And, the Chinese realized actually that the whole religious and the political thing were intertwined, so they clamped down. That’s not allowed anymore.

Even in the case of, let’s say, diet, there’s a Tibetan pancake which is filled with meat and which is deep fried. That is called independence food and it’s not _… (inaudible). Because when Tibetans were thrown in jail during the demonstrations, all their families and neighbors they tried to take food into the prisons. And, they found the most convenient food was this pancake because it’s got protein and it’s got a lot of fat, because of the deep trying. And it’s got the dough. And it’s convenience. You can just take it, someone can eat it like you’re eating hamburger.

So, this was being sent to the jails and, it was called after awhile, it was called …which is independence food. And the Chinese banned this.

So, in these small ways, you build an overall totality where your whole culture and your life is banned by the Chinese. The way Tibetans express anything, if it’s perceived by the Chinese. And, in a way, it’s perceived correctly as demonstrating that we are different from the Chinese. We don’t to live under China; we want to have no part of China. We want our freedom.

q: Cultural genocide, what does it mean?

a: Well, as I said early, when the Dalai Lama talks of cultural genocide, essentially it means just what you said, the entire civilization of Tibet is being denied to its people, and it’s being destroyed. But, I think also, sometimes I wouldn’t know, because we talk of cultural genocide, but is it culture alone? Thousands and thousands of people are being thrown into jail. They are being beaten. You may have heard nuns being prodded with electric cattle prods, and their genitalia being– you know, like raped, what have you. And you’re given these long, dreadfully long prison sentences.

When you have this, you are creating a population– Because earlier, let’s say the fathers and the mothers, a lot of these people are going to jail right now, have also been to prison for over 19, 20 years before. You have a whole nation of people with prison backgrounds. Essentially, the idea is to break the spirit of the people. You may not kill all these people, but essentially you are making them into no persons.

There are a lot of Native Americans still alive in the United States, but they are not a viable force. Something has been done to them, whether intentionally or not. In the case of Tibet, it is being done very intentionally, it’s to break the spirit of the Tibetan people.

For me, I think it would be much better if the Chinese actually just lined up all the Tibetans, shot them there outright; it would be far more merciful. Then to make them into really sort of broken third rate people, who like 10, 20, 30, 40 years from now will just be someone who’s begging from tourists. Just bums, people with chips on their shoulder, the wrong attitude for life. Basically, these sort of people are being created, so–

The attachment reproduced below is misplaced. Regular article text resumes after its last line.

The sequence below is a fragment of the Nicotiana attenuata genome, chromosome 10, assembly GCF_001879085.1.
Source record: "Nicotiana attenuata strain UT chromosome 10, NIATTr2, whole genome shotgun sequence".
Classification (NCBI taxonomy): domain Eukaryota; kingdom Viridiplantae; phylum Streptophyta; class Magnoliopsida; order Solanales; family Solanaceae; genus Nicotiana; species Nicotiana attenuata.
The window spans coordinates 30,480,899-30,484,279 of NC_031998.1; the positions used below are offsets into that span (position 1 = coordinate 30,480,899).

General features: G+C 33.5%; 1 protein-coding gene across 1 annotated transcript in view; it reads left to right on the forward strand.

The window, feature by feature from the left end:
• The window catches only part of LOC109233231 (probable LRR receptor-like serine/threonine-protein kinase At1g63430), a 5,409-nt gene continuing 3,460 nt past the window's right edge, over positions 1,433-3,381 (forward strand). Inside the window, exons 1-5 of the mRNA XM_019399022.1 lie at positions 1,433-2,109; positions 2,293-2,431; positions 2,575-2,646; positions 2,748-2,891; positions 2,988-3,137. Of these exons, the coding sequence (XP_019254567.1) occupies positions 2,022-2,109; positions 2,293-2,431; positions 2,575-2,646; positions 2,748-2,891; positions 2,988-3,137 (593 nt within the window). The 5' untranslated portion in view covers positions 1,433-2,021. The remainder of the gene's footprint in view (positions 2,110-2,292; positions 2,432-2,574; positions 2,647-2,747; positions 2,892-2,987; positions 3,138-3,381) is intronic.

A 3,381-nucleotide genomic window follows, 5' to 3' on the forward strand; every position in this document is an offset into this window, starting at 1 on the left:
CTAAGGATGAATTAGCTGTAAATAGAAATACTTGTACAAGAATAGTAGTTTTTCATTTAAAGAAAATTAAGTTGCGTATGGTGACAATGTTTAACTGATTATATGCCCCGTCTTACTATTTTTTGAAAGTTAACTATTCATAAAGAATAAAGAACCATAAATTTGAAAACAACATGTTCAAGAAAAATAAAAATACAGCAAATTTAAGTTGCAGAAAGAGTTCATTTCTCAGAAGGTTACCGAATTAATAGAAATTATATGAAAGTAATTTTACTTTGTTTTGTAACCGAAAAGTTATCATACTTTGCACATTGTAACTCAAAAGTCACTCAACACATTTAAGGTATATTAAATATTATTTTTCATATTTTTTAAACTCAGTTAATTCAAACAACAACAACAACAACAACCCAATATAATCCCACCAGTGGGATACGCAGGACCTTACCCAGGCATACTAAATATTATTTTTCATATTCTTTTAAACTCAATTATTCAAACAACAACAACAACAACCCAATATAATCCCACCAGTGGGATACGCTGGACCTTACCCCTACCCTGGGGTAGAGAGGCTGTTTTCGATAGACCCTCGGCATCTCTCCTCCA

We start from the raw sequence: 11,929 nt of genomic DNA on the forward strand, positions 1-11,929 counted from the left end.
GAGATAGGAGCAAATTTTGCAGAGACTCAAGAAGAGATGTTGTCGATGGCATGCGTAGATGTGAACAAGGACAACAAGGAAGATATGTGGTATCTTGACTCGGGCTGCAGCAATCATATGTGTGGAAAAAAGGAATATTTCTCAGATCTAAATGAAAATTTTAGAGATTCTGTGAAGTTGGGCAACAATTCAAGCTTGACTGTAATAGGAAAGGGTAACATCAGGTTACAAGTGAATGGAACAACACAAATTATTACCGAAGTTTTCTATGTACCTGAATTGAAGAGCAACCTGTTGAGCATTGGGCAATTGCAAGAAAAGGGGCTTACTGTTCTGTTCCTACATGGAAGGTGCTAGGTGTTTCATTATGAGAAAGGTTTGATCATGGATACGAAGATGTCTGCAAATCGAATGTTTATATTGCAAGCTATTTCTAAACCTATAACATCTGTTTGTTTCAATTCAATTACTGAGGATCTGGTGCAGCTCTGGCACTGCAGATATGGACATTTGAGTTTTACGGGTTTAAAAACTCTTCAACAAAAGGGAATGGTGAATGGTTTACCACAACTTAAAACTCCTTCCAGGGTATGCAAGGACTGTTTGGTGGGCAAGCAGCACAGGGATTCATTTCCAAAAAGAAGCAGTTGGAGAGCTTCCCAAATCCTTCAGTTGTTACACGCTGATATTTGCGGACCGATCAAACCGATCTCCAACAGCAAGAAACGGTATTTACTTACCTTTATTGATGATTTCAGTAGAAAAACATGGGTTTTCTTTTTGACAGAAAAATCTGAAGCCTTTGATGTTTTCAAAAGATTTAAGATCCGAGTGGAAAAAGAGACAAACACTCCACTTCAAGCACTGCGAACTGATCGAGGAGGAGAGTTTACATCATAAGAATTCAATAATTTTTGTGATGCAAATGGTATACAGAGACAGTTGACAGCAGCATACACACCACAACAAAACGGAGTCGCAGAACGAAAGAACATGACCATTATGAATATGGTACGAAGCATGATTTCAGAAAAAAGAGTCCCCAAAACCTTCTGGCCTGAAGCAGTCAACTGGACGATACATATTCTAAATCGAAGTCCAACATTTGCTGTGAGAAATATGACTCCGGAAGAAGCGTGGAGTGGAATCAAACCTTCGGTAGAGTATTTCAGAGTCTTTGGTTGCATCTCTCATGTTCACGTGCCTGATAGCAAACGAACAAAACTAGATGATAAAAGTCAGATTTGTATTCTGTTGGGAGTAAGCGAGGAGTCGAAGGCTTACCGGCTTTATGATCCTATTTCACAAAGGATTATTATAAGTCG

Yes, far more than even cultural genocide, I think actual genocide is being practiced.

q: How does the West see Tibet?

a: I think, primarily the West sees Tibet, to some extent, as a fantasy land, as a Shangri La. Of course, this is a kind of stereotype that has existed in the Western kind of perception for a very long time, even before the movie “Lost Horizon,” the movie was made. Initially, the perception came from ideas of medieval Europe that they had of … … (inaudible), the Christian king who lived behind the mountains of Gog and Magog, and who would come maybe to make the whole of Asia a Christian country.

Because maybe people in medieval times heard of Tibet and a lot of liturgical practices in Tibet, religious rites and ceremonies, resembled the Roman Catholic ones.

q: Tibet is suddenly very chic in America. Why is that?

a: There’s a kind of New Age perception of Tibet, which is fed to some extent quite deliberately by propagandists for Tibet, many New Age type Buddhists, Tibetan Buddhists. And, also subscribed gradually by Tibetans, including the Dalai Lama and a lot of prominent Lamas. The idea that this even materialist west will be saved by the spiritualism of the Tibetan Buddhists. It’s total nonsense.

Tibetans are in no position to save anyone, least of all themselves in the first place.

But, this is the kind of idea that’s being subscribed by a lot of New Age type people. This is the problem that Tibetans face, because their issues and the tragedy of Tibet has not being taken seriously. Primarily, it’s very fuzzy; it’s sort of a feel good issue, rather than a stark, ugly reality.

You have the Palestinian problem. Now, whether you like the Palestinians–and I’m sure a lot people in the West don’t like them—- but you give them the respect that their condition is real.

A lot of people love Tibetans in the West, tremendous sympathy, but it’s a very fuzzy kind of sympathy, because it never touches on the reality. It doesn’t touch on the reality that the Tibetan people are disappearing, they’re being wiped out.

You look at even supportive friends of Tibet like Galen …. Have you seen his calendars? It just says everything is wonderful. Tibet is wonderful. The culture is wonderful. The land is wonderful. It does not touch on the tragedy that people are actually being wiped off the face of the earth and their culture is being wiped out. That is not touched; it’s considered in bad taste.

More–>

Blog di Beppe Grillo – Free Tibet
2 ottobre 2009